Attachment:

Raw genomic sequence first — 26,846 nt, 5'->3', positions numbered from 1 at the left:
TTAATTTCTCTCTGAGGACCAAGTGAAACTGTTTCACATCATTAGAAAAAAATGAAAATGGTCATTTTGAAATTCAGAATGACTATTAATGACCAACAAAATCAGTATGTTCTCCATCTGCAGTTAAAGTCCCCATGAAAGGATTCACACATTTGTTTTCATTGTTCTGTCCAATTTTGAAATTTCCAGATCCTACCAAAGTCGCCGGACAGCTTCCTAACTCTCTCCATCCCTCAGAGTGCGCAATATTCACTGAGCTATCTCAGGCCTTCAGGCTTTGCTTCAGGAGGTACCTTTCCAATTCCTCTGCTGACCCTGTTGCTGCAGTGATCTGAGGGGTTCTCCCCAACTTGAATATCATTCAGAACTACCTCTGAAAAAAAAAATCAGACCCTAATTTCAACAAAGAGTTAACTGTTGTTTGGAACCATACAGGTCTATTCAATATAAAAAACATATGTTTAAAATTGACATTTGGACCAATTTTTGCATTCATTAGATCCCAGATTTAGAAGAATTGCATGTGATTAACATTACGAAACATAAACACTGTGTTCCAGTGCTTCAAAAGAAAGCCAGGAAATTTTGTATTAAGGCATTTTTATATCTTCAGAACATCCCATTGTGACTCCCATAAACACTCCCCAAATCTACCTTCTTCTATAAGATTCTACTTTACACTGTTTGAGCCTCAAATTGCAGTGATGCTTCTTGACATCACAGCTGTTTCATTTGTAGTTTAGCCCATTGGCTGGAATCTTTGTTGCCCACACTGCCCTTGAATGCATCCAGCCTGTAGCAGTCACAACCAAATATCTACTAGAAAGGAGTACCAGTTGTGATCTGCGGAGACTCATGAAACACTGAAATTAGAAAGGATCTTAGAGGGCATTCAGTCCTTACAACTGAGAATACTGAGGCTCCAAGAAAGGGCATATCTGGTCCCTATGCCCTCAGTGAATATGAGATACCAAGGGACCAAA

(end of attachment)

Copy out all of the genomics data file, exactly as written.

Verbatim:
Raw genomic sequence first — 26,846 nt, 5'->3', positions numbered from 1 at the left:
TTAATTTCTCTCTGAGGACCAAGTGAAACTGTTTCACATCATTAGAAAAAAATGAAAATGGTCATTTTGAAATTCAGAATGACTATTAATGACCAACAAAATCAGTATGTTCTCCATCTGCAGTTAAAGTCCCCATGAAAGGATTCACACATTTGTTTTCATTGTTCTGTCCAATTTTGAAATTTCCAGATCCTACCAAAGTCGCCGGACAGCTTCCTAACTCTCTCCATCCCTCAGAGTGCGCAATATTCACTGAGCTATCTCAGGCCTTCAGGCTTTGCTTCAGGAGGTACCTTTCCAATTCCTCTGCTGACCCTGTTGCTGCAGTGATCTGAGGGGTTCTCCCCAACTTGAATATCATTCAGAACTACCTCTGAAAAAAAAAATCAGACCCTAATTTCAACAAAGAGTTAACTGTTGTTTGGAACCATACAGGTCTATTCAATATAAAAAACATATGTTTAAAATTGACATTTGGACCAATTTTTGCATTCATTAGATCCCAGATTTAGAAGAATTGCATGTGATTAACATTACGAAACATAAACACTGTGTTCCAGTGCTTCAAAAGAAAGCCAGGAAATTTTGTATTAAGGCATTTTTATATCTTCAGAACATCCCATTGTGACTCCCATAAACACTCCCCAAATCTACCTTCTTCTATAAGATTCTACTTTACACTGTTTGAGCCTCAAATTGCAGTGATGCTTCTTGACATCACAGCTGTTTCATTTGTAGTTTAGCCCATTGGCTGGAATCTTTGTTGCCCACACTGCCCTTGAATGCATCCAGCCTGTAGCAGTCACAACCAAATATCTACTAGAAAGGAGTACCAGTTGTGATCTGCGGAGACTCATGAAACACTGAAATTAGAAAGGATCTTAGAGGGCATTCAGTCCTTACAACTGAGAATACTGAGGCTCCAAGAAAGGGCATATCTGGTCCCTATGCCCTCAGTGAATATGAGATACCAAGGGACCAAA